ISSUE NUMBER 127 | October 11, 2016 
Managing and Exceeding Community Expectations

Say you're part of a new foundation, or one that is re-inventing itself, or even one that's been around for a bit but has gotten a bit lethargic. You're ready to step up, infuse energy into your work and rally community support. That's fantastic! But you may also be somewhat fearful or hesitant. What if the community doesn't like what you're doing? What if your big idea or new direction doesn't work? What if the community likes it too much and you're overrun with demands and requests? These kinds of fears are normal.
 
One important key to managing your foundation's transition in a community is to manage - and then exceed - community expectations. Here are 8 tips to help you do just that:
 
  1. Know where you're going. If you have a crystal clear understanding of what you want to accomplish and how you plan to get there, it is much easier to explain yourself to stakeholders, grantees, grantseekers, community partners and others. Invest the time up front to learn deeply about needs. Invest time to plan your new direction and create a strong vision and a logical set of goals.
  2. Talk with your community, not at them. Engaging community members or key partners in the learning and planning of an initiative is always a best practice. It allows you to build a shared set of expectations instead of your foundation dictating to a community what it should expect from you.
  3. Commit to continuous learning and be clear about your intent. Telling your community from the start that you don't have all the answers and will be learning (along with them) as you go is perfectly okay. You may have resources, but they likely have knowledge and experience that you'll need to use those resources most effectively.
  4. Acknowledge that change takes time. The challenges your community faces probably didn't spring up overnight. The solutions you pursue probably won't either. Be prepared to talk about the long-term nature of social change without apology. On the other hand, be clear about the length of your commitment. If you're only going to invest in early childhood for a year or two, say so up front. If you're in it for a decade, make that clear from day one.
  5. Understand the difference between aspiration and expectation. You may have a grand vision of creating an affordable pre-k seat for every child in your community, but the reality may be that you can only secure half that number. It's okay to promote a grand vision, as long as you also are clear about the current reality, what you can confidently achieve, and the need to create further strategies to fill the gap. Doing so not only helps manage current expectations, but can also rally others to the cause in ways that will eventually exceed those current expectations.
  6. Spell out the limits of your own capacity. The more information you can share about the amount of funding, duration of funding, types of organizations that can receive funding, and kinds of funding (e.g. program grants, general operating support, technical assistance, etc.), the better. You can also be up front about the needs you have and where others can be of assistance. For example, perhaps you need to partner with subject matter experts, or advocacy groups, or government agencies in order to be most effective. Let your community know.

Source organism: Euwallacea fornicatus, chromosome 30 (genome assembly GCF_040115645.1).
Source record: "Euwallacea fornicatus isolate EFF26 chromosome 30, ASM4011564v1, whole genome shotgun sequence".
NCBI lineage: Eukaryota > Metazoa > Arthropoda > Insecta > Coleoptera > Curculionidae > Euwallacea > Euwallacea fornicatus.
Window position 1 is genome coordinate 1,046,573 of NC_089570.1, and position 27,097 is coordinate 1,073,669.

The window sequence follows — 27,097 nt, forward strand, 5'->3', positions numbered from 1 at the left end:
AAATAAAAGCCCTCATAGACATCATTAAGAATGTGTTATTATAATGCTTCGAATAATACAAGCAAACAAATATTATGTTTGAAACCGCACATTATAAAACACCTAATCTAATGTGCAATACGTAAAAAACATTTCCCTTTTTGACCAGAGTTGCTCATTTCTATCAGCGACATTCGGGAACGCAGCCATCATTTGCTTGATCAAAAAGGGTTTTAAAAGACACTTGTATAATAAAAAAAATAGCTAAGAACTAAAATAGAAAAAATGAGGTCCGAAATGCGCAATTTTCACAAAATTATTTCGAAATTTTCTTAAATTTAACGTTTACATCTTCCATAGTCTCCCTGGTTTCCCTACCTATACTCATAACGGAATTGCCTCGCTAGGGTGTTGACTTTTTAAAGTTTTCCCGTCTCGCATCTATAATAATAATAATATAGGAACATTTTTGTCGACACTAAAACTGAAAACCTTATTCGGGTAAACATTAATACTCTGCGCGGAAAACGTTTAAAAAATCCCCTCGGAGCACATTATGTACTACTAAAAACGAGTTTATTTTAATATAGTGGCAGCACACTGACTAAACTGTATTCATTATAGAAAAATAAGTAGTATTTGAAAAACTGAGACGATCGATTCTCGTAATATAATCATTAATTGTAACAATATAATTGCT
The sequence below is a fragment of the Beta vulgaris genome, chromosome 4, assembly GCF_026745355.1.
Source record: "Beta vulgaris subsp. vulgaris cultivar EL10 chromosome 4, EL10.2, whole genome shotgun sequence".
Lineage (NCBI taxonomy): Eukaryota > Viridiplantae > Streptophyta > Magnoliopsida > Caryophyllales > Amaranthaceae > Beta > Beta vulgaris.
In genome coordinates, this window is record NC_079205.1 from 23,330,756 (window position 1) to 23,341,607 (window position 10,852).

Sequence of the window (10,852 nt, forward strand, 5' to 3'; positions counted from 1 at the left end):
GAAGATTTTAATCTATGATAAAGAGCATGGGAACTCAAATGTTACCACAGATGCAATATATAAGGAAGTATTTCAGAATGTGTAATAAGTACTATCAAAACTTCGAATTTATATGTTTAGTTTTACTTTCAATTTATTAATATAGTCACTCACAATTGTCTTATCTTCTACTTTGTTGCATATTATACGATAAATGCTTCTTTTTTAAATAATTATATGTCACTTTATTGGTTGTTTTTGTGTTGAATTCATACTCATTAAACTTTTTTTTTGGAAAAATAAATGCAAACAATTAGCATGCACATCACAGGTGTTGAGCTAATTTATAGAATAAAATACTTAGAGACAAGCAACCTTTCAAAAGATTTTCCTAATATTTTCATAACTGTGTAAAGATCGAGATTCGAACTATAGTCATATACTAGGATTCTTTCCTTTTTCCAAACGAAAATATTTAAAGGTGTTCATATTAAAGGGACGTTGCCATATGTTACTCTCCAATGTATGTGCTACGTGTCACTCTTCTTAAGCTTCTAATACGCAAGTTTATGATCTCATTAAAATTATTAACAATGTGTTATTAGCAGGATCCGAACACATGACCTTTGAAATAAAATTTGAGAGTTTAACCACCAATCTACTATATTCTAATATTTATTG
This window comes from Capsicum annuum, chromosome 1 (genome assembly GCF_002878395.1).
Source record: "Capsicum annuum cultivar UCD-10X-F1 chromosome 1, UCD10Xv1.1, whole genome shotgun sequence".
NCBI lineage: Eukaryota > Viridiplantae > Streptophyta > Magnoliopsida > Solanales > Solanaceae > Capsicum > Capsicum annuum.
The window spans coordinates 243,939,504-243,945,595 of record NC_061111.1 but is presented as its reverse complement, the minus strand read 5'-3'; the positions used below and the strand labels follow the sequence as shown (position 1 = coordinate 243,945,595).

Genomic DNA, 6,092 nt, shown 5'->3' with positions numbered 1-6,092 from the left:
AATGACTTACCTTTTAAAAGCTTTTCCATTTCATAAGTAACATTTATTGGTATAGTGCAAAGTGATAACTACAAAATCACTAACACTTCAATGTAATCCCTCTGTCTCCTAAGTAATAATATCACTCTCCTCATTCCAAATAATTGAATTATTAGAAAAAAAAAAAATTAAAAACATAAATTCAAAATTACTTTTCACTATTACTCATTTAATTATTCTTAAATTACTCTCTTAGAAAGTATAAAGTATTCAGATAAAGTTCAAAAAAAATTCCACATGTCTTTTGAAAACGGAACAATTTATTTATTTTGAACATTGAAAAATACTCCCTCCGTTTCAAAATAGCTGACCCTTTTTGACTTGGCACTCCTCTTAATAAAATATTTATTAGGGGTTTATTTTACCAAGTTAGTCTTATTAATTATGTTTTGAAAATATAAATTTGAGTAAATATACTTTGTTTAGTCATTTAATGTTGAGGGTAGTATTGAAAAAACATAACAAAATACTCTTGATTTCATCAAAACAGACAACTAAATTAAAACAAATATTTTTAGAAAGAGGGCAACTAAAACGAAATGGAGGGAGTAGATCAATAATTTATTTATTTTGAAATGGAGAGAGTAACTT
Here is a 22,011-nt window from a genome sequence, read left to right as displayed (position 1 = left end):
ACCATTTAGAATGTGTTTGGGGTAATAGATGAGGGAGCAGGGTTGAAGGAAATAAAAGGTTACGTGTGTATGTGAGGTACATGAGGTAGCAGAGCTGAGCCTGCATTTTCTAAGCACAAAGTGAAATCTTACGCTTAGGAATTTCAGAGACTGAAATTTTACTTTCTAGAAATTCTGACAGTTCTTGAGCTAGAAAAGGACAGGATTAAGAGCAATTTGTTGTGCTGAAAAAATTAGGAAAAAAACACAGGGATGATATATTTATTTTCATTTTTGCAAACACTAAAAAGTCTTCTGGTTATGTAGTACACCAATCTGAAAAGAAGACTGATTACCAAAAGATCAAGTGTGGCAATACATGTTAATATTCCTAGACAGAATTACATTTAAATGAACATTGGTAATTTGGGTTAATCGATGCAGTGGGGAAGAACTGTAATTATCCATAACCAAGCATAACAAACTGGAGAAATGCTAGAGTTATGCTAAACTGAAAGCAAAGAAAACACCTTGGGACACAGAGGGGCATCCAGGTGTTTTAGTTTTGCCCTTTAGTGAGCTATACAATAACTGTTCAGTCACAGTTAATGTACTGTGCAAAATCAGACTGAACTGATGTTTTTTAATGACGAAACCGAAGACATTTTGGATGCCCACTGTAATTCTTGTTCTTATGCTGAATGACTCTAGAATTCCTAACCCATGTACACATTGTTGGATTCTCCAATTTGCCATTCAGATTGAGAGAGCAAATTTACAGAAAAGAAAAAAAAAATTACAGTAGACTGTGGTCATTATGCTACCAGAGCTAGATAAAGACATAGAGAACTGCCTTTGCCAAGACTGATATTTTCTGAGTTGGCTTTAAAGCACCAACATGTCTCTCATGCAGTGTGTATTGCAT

7. Call upon the power of leverage. Be clear from the start (internally and externally) that you can't do this work alone. Collaboration with others allows you to leverage one another's strengths and identify potential weaknesses in your approach. It also means that other organizations in your community are equally invested in the success of your work and accountable to community expectations.
  8. Communicate early and often. There is no way you can over-communicate about your work. However, there is most certainly the possibility of under-communicating. When you don't share your intent openly, members of your community will draw their own assumptions - and it's amazing how fast assumptions can become "facts." Instead, share your messages consistently with your community and engage them in ongoing conversation at every step.
When you use these eight tips, your community will always know what to expect from your foundation, and what you expect from them as well. As a result, you - and your entire community  ­- will know when expectations are met and when they are exceeded. Better yet, you'll know that you met or exceeded those expectations together. 

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Kris Putnam-Walkerly is a global philanthropy advisor and was recently named one of "America's Top 25 Philanthropy Speakers." She is the featured speaker at the North Carolina Network of Grantmaker's Health Legacy Foundation Board Summit on October 17th in High Point, NC.

"Kris is great at making the complex easy to understand, and helps grantmakers shift their thinking to embrace new possibilities and opportunities. Her presentations to our board and grantmakers association were engaging, informative and inspiring, and have set us all on a clearer path toward effectiveness."
~LaTida Smith, CEO, Moses Taylor Foundation

CONNECT WITH US   kris@putnam-consulting.com   800.598.2102
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